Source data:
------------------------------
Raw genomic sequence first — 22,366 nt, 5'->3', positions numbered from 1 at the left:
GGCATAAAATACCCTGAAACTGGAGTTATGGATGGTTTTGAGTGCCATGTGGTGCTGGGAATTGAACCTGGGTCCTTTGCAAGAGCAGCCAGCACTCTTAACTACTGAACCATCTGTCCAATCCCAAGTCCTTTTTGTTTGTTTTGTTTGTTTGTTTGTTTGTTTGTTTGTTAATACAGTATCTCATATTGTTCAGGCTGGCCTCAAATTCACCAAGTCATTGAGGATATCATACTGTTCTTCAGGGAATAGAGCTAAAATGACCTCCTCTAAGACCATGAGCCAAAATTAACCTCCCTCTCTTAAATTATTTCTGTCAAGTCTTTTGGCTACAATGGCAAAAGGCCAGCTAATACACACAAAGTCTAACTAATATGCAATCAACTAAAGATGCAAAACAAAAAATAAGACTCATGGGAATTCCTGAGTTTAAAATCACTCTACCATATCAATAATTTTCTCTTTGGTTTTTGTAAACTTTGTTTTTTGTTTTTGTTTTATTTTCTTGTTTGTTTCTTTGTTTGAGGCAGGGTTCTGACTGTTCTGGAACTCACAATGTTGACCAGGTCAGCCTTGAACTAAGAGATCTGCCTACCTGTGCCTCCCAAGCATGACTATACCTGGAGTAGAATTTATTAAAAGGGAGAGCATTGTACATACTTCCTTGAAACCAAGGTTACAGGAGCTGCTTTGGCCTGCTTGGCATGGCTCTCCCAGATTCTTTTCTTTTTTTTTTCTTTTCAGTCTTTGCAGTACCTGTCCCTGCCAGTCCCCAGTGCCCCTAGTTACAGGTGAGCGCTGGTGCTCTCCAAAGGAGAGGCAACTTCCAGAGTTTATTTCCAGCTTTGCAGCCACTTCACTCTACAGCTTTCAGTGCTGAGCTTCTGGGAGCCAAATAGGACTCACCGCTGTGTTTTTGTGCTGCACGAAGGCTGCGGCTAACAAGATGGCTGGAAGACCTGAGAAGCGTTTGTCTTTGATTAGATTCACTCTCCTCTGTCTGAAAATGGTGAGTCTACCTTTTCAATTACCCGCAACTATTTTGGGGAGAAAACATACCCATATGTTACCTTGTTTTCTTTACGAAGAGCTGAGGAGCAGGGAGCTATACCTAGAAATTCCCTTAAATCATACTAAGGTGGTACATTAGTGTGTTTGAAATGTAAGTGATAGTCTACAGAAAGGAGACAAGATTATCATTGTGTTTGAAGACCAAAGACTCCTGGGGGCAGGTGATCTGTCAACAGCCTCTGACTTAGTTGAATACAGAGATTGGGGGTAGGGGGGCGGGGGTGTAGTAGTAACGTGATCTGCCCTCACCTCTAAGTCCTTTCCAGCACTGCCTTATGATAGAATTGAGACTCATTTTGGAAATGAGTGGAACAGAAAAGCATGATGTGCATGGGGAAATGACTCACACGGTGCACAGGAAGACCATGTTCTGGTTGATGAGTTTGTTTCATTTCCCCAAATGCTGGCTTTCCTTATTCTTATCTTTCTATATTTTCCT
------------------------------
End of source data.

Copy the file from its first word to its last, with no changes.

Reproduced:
Raw genomic sequence first — 22,366 nt, 5'->3', positions numbered from 1 at the left:
GGCATAAAATACCCTGAAACTGGAGTTATGGATGGTTTTGAGTGCCATGTGGTGCTGGGAATTGAACCTGGGTCCTTTGCAAGAGCAGCCAGCACTCTTAACTACTGAACCATCTGTCCAATCCCAAGTCCTTTTTGTTTGTTTTGTTTGTTTGTTTGTTTGTTTGTTTGTTAATACAGTATCTCATATTGTTCAGGCTGGCCTCAAATTCACCAAGTCATTGAGGATATCATACTGTTCTTCAGGGAATAGAGCTAAAATGACCTCCTCTAAGACCATGAGCCAAAATTAACCTCCCTCTCTTAAATTATTTCTGTCAAGTCTTTTGGCTACAATGGCAAAAGGCCAGCTAATACACACAAAGTCTAACTAATATGCAATCAACTAAAGATGCAAAACAAAAAATAAGACTCATGGGAATTCCTGAGTTTAAAATCACTCTACCATATCAATAATTTTCTCTTTGGTTTTTGTAAACTTTGTTTTTTGTTTTTGTTTTATTTTCTTGTTTGTTTCTTTGTTTGAGGCAGGGTTCTGACTGTTCTGGAACTCACAATGTTGACCAGGTCAGCCTTGAACTAAGAGATCTGCCTACCTGTGCCTCCCAAGCATGACTATACCTGGAGTAGAATTTATTAAAAGGGAGAGCATTGTACATACTTCCTTGAAACCAAGGTTACAGGAGCTGCTTTGGCCTGCTTGGCATGGCTCTCCCAGATTCTTTTCTTTTTTTTTTCTTTTCAGTCTTTGCAGTACCTGTCCCTGCCAGTCCCCAGTGCCCCTAGTTACAGGTGAGCGCTGGTGCTCTCCAAAGGAGAGGCAACTTCCAGAGTTTATTTCCAGCTTTGCAGCCACTTCACTCTACAGCTTTCAGTGCTGAGCTTCTGGGAGCCAAATAGGACTCACCGCTGTGTTTTTGTGCTGCACGAAGGCTGCGGCTAACAAGATGGCTGGAAGACCTGAGAAGCGTTTGTCTTTGATTAGATTCACTCTCCTCTGTCTGAAAATGGTGAGTCTACCTTTTCAATTACCCGCAACTATTTTGGGGAGAAAACATACCCATATGTTACCTTGTTTTCTTTACGAAGAGCTGAGGAGCAGGGAGCTATACCTAGAAATTCCCTTAAATCATACTAAGGTGGTACATTAGTGTGTTTGAAATGTAAGTGATAGTCTACAGAAAGGAGACAAGATTATCATTGTGTTTGAAGACCAAAGACTCCTGGGGGCAGGTGATCTGTCAACAGCCTCTGACTTAGTTGAATACAGAGATTGGGGGTAGGGGGGCGGGGGTGTAGTAGTAACGTGATCTGCCCTCACCTCTAAGTCCTTTCCAGCACTGCCTTATGATAGAATTGAGACTCATTTTGGAAATGAGTGGAACAGAAAAGCATGATGTGCATGGGGAAATGACTCACACGGTGCACAGGAAGACCATGTTCTGGTTGATGAGTTTGTTTCATTTCCCCAAATGCTGGCTTTCCTTATTCTTATCTTTCTATATTTTCCT